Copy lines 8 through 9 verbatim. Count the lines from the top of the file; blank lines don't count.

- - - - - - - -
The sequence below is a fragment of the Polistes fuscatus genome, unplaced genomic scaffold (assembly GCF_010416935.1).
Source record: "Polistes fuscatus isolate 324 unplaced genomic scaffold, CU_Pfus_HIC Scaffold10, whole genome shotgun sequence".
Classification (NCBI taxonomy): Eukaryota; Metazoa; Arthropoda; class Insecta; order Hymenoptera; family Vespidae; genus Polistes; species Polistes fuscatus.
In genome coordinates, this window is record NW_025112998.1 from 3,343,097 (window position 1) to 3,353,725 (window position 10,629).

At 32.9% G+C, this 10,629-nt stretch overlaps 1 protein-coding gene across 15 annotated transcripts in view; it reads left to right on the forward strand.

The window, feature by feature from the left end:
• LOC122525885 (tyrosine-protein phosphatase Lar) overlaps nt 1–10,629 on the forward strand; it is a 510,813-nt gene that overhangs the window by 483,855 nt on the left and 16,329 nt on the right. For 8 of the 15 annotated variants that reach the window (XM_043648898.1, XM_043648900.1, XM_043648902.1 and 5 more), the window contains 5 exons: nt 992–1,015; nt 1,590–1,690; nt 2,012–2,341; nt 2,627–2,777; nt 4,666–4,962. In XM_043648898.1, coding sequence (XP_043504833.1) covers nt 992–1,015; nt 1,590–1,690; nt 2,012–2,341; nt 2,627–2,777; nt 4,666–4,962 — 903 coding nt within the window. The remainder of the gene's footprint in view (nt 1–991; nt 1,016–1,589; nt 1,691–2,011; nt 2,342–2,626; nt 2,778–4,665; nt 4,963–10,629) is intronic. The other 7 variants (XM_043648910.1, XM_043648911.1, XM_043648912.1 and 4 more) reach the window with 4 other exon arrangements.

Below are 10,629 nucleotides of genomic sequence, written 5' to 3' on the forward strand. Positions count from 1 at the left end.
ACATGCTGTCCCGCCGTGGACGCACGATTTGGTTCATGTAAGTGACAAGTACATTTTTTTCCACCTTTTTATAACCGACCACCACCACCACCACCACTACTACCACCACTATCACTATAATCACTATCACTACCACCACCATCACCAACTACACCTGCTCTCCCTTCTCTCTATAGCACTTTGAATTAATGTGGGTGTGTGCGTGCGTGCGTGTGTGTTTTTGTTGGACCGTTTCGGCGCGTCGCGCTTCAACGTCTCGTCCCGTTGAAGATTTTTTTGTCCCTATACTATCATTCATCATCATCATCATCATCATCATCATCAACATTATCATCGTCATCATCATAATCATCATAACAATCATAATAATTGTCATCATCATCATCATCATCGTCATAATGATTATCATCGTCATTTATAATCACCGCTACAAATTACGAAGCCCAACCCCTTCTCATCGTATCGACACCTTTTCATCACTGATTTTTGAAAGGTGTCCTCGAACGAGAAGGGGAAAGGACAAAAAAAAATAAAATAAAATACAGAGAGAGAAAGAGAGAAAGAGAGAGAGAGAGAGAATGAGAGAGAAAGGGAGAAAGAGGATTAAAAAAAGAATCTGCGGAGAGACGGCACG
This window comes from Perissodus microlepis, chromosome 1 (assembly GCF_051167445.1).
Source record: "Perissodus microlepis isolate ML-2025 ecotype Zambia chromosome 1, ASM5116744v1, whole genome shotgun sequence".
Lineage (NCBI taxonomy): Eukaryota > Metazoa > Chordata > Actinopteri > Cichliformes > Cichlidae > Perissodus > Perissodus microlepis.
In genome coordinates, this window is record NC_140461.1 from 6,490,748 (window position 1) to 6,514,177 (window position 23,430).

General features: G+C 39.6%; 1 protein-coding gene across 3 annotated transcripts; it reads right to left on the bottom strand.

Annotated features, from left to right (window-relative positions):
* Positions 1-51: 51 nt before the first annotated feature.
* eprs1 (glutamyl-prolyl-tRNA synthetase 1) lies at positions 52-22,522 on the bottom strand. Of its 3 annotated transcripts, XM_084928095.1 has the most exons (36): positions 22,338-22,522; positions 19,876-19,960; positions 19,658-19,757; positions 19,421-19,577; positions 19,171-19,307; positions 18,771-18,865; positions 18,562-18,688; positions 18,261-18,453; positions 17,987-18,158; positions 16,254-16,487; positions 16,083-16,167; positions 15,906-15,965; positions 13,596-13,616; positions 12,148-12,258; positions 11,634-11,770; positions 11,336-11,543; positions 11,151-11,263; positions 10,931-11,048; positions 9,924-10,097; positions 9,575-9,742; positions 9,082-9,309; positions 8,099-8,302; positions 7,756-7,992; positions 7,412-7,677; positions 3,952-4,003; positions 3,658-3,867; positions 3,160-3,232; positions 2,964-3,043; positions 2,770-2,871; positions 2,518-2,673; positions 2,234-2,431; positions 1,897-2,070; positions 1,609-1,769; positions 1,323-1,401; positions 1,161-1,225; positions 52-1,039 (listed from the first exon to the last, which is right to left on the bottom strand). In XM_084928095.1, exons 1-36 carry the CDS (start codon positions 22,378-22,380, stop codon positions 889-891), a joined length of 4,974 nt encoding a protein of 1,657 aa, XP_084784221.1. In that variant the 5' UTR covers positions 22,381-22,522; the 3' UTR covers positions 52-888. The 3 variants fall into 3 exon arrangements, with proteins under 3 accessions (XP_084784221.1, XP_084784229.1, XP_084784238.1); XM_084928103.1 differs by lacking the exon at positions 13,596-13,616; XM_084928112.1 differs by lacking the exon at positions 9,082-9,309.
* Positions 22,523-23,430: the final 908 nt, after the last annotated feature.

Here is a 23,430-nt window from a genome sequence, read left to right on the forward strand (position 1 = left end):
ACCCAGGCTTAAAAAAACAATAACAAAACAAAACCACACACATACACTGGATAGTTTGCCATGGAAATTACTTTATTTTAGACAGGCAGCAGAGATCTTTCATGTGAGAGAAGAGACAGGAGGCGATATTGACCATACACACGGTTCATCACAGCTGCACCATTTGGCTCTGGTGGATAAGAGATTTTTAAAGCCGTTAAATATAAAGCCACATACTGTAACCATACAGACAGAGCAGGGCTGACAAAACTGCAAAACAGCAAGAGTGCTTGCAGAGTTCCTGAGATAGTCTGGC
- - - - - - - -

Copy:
Below are 10,629 nucleotides of genomic sequence, written 5' to 3' on the forward strand. Positions count from 1 at the left end.
ACATGCTGTCCCGCCGTGGACGCACGATTTGGTTCATGTAAGTGACAAGTACATTTTTTTCCACCTTTTTATAACCGACCACCACCACCACCACCACTACTACCACCACTATCACTATAATCACTATCACTACCACCACCATCACCAACTACACCTGCTCTCCCTTCTCTCTATAGCACTTTGAATTAATGTGGGTGTGTGCGTGCGTGCGTGTGTGTTTTTGTTGGACCGTTTCGGCGCGTCGCGCTTCAACGTCTCGTCCCGTTGAAGATTTTTTTGTCCCTATACTATCATTCATCATCATCATCATCATCATCATCATCAACATTATCATCGTCATCATCATAATCATCATAACAATCATAATAATTGTCATCATCATCATCATCATCGTCATAATGATTATCATCGTCATTTATAATCACCGCTACAAATTACGAAGCCCAACCCCTTCTCATCGTATCGACACCTTTTCATCACTGATTTTTGAAAGGTGTCCTCGAACGAGAAGGGGAAAGGACAAAAAAAAATAAAATAAAATACAGAGAGAGAAAGAGAGAAAGAGAGAGAGAGAGAGAATGAGAGAGAAAGGGAGAAAGAGGATTAAAAAAAGAATCTGCGGAGAGACGGCACG